Breast cancer rates have been steadily increasing among Asian-American women over the past 15 years, as the disease has seemed to stabilize in other racial groups, according to a study released this month.
Researchers say it calls attention to the need to understand how different health problems can affect various Asian-American populations.
“It’s a shock to people how different that patterns are,” Scarlett Lin Gomez, research scientist with the Cancer Prevention Institute of California (CPIC) and the lead author of the report, told NBC News.
Researchers examined breast cancer trends among women in the San Francisco Bay Area from seven different Asian-American groups from 1988 to 2013.
Women of South Asian (Indian and Pakistani), Vietnamese, and Southeast Asian (Cambodian, Laotians, Hmong, and Thai) descent showed the most dramatic increases in breast cancer rates.
“They also happen to be the most recently immigrated groups,” Gomez said. “Their patterns are mirroring what we saw for Japanese Americans back in the 70s and 80s.”
Breast cancer rates among Japanese Americans seem to have leveled off, more closely resembling the patterns among non-Hispanic white women.
And for certain groups, the tumors aren’t being detected until later stages. Women of Filipino, Korean, and South Asian descent tend to be in more advanced stages of breast cancer by the time the disease is diagnosed, according to the study.
The recent findings reinforce what San Francisco State University (SFSU) Asian-American studies professor Mai-Nhung Le has observed in her own Vietnamese-American community.
Le’s sister was diagnosed with late stage breast cancer when she was in her 30s and pregnant after her doctor assured her that Asian women don’t get breast cancer, Le said.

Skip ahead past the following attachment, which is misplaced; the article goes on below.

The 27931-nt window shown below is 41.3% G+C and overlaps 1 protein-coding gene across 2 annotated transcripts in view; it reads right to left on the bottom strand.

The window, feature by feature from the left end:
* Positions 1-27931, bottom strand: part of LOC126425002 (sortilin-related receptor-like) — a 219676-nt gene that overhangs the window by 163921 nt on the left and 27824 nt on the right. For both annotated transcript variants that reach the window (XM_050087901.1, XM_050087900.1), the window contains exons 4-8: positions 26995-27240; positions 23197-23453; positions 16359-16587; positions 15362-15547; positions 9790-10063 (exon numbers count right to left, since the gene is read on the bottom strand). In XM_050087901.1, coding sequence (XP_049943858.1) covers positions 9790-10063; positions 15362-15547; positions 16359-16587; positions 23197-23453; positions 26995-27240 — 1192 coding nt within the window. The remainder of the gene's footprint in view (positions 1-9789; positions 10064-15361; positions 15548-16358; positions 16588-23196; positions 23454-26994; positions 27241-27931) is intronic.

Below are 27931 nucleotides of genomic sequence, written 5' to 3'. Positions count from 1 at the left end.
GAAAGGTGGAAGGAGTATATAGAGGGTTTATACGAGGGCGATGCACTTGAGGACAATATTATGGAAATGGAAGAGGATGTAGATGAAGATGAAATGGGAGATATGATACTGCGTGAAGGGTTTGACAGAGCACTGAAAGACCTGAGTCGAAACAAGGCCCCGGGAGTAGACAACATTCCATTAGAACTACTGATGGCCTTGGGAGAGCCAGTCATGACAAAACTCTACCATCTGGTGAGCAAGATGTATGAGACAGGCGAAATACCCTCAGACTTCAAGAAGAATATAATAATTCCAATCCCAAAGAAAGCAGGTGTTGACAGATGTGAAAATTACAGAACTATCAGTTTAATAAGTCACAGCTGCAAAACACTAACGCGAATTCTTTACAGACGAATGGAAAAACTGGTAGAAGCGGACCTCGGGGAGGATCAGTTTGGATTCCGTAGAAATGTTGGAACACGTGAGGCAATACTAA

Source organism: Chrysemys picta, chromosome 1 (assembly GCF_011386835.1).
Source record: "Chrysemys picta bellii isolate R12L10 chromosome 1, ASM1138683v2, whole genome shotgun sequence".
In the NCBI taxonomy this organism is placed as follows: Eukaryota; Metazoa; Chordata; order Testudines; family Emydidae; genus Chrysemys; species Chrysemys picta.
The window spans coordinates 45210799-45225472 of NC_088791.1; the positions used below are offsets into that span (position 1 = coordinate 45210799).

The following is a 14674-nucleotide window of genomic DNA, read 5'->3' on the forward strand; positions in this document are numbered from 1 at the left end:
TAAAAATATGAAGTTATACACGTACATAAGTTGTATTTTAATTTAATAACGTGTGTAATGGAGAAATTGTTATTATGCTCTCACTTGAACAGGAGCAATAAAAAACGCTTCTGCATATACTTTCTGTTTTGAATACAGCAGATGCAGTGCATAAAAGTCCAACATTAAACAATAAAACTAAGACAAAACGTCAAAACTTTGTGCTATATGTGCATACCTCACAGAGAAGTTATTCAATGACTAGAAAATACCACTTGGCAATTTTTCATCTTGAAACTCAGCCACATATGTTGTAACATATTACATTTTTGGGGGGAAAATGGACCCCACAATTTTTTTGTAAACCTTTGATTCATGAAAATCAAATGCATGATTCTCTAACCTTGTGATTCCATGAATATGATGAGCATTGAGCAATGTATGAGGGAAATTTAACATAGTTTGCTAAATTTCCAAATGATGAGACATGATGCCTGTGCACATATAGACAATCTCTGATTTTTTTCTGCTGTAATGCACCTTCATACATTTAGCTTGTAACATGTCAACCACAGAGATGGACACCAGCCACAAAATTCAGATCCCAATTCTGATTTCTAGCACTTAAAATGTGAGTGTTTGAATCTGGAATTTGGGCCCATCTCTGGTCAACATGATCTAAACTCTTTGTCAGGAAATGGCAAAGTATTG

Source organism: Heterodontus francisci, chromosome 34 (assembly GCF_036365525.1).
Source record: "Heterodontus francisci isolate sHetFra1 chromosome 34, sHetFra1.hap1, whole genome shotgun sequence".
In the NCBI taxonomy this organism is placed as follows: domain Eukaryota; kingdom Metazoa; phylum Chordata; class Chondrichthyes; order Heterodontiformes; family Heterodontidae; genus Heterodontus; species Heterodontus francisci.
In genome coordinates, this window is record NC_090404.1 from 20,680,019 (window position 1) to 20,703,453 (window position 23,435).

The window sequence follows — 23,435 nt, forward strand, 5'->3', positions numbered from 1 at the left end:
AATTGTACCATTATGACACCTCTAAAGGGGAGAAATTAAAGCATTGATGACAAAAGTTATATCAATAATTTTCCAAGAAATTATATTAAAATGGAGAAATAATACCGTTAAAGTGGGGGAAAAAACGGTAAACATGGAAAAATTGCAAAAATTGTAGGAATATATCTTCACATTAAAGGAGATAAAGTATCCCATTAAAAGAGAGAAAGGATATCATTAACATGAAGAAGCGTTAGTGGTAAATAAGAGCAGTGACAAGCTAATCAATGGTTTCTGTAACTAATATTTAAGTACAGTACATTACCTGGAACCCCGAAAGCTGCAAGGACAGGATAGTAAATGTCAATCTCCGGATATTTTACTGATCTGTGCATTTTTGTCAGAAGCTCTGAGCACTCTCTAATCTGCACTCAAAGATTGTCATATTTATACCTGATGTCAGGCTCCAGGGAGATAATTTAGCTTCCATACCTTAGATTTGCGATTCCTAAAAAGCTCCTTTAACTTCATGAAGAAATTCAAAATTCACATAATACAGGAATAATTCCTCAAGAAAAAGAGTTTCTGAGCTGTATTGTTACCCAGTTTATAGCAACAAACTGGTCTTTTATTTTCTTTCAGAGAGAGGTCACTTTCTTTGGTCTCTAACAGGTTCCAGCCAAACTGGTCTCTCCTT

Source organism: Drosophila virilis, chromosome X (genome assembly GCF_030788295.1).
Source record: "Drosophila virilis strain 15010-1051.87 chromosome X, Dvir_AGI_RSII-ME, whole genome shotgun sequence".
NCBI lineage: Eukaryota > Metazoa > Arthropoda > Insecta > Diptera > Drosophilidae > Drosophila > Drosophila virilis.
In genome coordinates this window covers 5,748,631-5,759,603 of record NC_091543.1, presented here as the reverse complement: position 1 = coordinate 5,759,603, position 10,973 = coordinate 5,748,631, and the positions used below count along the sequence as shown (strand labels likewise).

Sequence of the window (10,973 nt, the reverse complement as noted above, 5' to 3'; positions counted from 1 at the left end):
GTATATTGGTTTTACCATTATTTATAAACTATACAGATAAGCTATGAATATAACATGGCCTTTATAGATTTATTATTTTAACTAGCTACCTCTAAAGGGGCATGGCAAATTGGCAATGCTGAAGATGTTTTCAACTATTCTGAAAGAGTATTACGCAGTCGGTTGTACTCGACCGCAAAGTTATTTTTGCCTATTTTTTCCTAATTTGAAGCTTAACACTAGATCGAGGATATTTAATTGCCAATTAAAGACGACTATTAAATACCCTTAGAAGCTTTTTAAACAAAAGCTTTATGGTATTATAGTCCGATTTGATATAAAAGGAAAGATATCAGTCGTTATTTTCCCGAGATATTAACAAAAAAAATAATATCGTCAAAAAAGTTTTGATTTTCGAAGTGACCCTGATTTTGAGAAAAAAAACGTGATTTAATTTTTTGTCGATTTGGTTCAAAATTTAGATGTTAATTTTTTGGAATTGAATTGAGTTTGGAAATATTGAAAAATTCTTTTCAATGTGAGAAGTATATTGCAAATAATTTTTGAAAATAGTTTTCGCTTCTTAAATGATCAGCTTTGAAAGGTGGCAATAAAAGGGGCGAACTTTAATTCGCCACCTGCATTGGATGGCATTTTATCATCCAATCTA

“He waited for months until her OB-GYN said she needs to get tested,” Le told NBC news. “When she did, it was too late. She had inflammatory breast cancer that had travelled through her lymph nodes.”
Her sister died before her 40th birthday.
That loss inspired Le to study the needs of Asian-American and Pacific Islander (AAPI) breast cancer survivors. Compared to the general population, AAPI women reported more unmet daily physical needs, such as needing help with cooking, housework, and transportation. Le also noted the significance of CPIC findings that Vietnamese and Southeast Asian women are more likely to have breast cancer before age 50.
“If they’re younger, they’re going to lose a lot of potential earning,” Le said, noting that one of the residual effects of the Vietnam War and subsequent refugee experience is that Vietnamese-American women are more likely to be the primary breadwinners in their family.
“I think there’s going to be need for financial support and help with child rearing,” she said.
“Stigma around breast cancer is still so prevalent in the Asian-American community. Women may not talk about it and then not receive the support that they need.”
Asian-American women may also be prone to a more aggressive type of breast cancer than other racial groups, the CPIC study found.
The cancer subtype caused by the HER2-Neu protein affected women of Filipino, Vietnamese, and Korean descent more than non-Hispanic white women, according to the study.
While the study didn’t look into the reasons behind the increase in breast cancer among AAPI women, researchers said that the data points to the importance of more breast cancer support for Asian-American women.
Medical sociologist Grace Yoo, also a professor at SFSU, has studied breast cancer and social support among women of color, predominantly Asian-American women, in the Bay Area. Yoo and her colleagues found many patients needed spiritual support as well as tangible, informational, and emotional support as they faced their diagnosis.
“Stigma around breast cancer is still so prevalent in the Asian-American community. Women may not talk about it and then not receive the support that they need,” Yoo told NBC News, adding that AAPI families need to be more open in talking about the disease.
That support can even be as basic as telling relatives about the family history of cancer so that younger generations are aware of genetic risks, Gomez said.
“Asian-American women with breast cancer talking with other Asian-American women with breast cancer can be incredibly supportive,” Yoo said.